• See your Circuit as the seedbed of the Synod. Use your Winkel meetings and Circuit Convocations as mission strategy centers. You do not need to wait for a Synod program to get started.

The Kingdom of God is never in retreat. Jesus taught, “This is what the kingdom of God is like. A man scatters seed on the ground. Night and day, whether he sleeps or gets up, the seed sprouts and grows, though he does not know how” (Mark 4:26–27 NIV).

Let us walk together here and now. Let us be really Synod—on the same road. Let us prayerfully, joyfully, and humbly work in the Spirit for a season of church planting and revamping. Synod starts here. Now. You and me.

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About the Author

Rev. David A. Davis serves as President of the Michigan District, LCMS. Rev. Davis and his wife, Sallie, have four grown daughters, two granddaughters, and two grandsons.

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Lenore Lemanski - January 3, 2023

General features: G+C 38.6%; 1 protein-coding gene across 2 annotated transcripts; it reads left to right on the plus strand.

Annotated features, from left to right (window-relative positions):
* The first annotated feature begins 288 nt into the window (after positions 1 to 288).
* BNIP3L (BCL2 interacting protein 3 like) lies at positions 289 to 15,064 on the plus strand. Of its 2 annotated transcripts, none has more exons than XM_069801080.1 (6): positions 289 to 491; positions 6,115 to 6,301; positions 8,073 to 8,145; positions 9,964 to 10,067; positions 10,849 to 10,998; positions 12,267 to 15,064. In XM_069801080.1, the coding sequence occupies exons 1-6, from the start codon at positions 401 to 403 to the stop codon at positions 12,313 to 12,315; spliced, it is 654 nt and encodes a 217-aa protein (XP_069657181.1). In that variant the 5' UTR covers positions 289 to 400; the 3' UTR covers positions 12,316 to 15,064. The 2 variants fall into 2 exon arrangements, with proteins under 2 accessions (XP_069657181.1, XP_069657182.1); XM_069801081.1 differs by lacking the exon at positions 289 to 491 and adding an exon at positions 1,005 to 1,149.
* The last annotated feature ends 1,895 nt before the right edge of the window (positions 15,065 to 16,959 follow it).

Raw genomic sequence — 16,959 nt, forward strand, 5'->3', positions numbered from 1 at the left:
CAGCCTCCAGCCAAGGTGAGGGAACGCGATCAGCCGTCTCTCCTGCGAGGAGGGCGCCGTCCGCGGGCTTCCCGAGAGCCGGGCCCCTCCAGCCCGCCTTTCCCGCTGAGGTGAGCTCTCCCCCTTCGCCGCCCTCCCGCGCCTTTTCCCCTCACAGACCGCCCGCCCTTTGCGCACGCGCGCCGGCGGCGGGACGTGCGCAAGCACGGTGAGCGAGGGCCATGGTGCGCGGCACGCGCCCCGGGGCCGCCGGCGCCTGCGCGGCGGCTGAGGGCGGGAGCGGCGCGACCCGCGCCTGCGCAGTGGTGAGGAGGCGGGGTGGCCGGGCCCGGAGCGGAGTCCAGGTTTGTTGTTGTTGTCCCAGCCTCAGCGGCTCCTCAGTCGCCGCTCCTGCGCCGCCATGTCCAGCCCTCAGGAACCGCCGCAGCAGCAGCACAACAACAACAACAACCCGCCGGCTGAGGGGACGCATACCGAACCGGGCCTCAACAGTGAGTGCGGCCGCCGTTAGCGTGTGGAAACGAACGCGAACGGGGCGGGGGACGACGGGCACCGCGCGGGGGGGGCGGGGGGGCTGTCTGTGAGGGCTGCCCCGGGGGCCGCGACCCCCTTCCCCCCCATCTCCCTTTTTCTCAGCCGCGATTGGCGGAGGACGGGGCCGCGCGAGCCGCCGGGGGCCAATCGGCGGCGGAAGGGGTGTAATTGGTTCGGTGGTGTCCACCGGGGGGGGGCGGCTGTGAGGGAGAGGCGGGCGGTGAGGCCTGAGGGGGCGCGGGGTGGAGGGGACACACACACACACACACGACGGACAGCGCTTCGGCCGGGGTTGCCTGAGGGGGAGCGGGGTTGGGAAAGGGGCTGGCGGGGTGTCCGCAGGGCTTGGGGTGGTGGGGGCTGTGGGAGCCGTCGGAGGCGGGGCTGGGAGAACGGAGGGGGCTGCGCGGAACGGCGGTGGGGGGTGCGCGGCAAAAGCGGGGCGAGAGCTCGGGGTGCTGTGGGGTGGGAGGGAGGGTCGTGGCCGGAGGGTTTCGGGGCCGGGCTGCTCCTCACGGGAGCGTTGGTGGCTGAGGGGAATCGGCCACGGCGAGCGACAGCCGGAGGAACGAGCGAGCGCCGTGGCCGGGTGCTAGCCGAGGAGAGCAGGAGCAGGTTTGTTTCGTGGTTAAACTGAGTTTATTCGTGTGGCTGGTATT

Thank you, Pastor Davis. I have appreciated your wisdom and leadership ever since about 2005, when you were leading the Ablaze! effort. We invited you to speak at our first PICO (Practical Ideas for Community Outreach) in Saginaw in 2014. Our church, Messiah-Carrollton, a church that blended with Redeemer-Saginaw in 2013, now sees 4-5 dozen people at worship each week and our pastor recently took a call to Wisconsin. Our prospects for getting a pastor are slim to none, but we continue to have a vibrant outreach ministry because we have learned to partner with other churches and local helping organizations. If our focus is inward, we cannot survive.

Craig Britton - January 3, 2023

Thank you, President Davis, for this wonderful counsel and encouragement. And challenge.

Joel Hoyer - January 3, 2023

Couldn’t agree more. And pastors, attend your circuit winkels. If you really think you are such a great pastor that you get nothing out of it, then put something into it! Iron sharpens iron.

Robert Schultz - January 3, 2023

Is Synod, in St. Louis, walking with us? Given it’s attitude toward ordination of deacons–which many wanted–which is now canceled, it seems as if it does not want smaller congregations to have pastors.

Roger Guetzkow - January 3, 2023